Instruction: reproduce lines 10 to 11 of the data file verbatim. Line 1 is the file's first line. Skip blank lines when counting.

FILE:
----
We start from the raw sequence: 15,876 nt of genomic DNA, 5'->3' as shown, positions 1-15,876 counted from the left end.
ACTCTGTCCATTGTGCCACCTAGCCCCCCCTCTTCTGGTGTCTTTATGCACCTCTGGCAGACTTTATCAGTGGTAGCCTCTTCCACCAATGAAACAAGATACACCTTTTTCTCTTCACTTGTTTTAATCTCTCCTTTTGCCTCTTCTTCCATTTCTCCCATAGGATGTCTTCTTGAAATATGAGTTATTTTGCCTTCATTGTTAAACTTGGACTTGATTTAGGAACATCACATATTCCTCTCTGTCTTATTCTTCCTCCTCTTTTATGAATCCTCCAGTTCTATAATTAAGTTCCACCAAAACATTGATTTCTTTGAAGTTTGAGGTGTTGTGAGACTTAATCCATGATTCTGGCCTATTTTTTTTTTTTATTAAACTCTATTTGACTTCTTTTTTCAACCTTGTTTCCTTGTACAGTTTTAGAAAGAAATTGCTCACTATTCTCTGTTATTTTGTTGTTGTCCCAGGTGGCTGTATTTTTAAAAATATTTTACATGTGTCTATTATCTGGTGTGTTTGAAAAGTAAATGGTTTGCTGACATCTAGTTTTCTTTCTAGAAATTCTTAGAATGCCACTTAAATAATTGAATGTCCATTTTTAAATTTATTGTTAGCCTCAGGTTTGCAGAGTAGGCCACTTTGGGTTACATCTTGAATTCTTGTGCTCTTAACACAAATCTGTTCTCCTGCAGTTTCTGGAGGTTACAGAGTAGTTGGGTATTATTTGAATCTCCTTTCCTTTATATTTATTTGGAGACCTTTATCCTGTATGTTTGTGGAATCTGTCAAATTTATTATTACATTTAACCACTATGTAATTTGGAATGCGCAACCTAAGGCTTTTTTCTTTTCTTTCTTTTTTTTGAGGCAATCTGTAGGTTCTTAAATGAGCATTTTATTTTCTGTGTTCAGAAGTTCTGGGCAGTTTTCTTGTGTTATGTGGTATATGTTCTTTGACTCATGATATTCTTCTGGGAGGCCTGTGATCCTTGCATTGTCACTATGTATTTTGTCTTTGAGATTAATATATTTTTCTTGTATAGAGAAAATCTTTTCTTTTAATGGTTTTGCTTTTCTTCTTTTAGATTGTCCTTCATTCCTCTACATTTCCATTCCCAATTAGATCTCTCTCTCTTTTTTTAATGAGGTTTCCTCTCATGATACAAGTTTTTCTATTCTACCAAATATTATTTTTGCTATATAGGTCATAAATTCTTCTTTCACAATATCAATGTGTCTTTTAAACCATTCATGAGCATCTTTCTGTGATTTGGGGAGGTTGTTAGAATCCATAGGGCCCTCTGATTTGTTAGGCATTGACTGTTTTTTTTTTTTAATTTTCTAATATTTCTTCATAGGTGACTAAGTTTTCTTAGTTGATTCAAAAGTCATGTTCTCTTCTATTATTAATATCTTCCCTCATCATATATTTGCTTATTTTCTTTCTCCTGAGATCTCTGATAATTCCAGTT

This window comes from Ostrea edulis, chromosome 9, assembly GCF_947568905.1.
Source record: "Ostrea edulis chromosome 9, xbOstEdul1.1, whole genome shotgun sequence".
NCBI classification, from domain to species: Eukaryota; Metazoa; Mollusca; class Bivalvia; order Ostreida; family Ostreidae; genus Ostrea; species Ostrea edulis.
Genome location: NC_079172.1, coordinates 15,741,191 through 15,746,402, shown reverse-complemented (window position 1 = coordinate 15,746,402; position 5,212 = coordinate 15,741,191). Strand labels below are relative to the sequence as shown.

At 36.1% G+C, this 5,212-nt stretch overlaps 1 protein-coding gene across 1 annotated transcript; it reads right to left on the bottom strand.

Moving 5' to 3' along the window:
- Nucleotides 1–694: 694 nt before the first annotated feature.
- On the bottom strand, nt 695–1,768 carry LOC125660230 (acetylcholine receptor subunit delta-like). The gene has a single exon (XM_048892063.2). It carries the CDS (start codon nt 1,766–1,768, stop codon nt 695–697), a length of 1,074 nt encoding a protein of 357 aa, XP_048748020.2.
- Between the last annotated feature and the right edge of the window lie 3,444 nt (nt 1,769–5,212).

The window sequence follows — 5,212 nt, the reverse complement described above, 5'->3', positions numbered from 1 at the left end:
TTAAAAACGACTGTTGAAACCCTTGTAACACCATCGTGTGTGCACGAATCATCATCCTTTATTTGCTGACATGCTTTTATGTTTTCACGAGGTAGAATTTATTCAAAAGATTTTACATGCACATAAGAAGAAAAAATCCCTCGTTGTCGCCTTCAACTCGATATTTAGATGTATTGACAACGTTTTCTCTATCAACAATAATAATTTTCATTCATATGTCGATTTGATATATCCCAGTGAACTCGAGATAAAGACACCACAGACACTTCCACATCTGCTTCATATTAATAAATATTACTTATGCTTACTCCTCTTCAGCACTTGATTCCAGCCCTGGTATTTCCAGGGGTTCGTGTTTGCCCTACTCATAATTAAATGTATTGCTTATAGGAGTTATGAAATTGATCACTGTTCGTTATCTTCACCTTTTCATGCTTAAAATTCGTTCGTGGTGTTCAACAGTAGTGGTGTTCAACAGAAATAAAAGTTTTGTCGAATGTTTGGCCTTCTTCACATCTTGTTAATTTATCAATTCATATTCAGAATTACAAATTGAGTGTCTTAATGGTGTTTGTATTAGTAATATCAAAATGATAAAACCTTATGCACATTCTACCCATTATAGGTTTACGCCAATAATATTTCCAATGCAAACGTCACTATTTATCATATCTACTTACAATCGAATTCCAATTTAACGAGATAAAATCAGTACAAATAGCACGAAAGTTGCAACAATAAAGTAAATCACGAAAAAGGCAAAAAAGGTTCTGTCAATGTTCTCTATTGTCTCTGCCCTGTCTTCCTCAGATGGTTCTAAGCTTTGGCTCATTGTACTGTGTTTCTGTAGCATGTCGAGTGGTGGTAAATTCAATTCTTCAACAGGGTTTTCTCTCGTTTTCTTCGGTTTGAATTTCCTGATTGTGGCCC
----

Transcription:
- On the bottom strand, nt 695–1,768 carry LOC125660230 (acetylcholine receptor subunit delta-like). The gene has a single exon (XM_048892063.2). It carries the CDS (start codon nt 1,766–1,768, stop codon nt 695–697), a length of 1,074 nt encoding a protein of 357 aa, XP_048748020.2.
- Between the last annotated feature and the right edge of the window lie 3,444 nt (nt 1,769–5,212).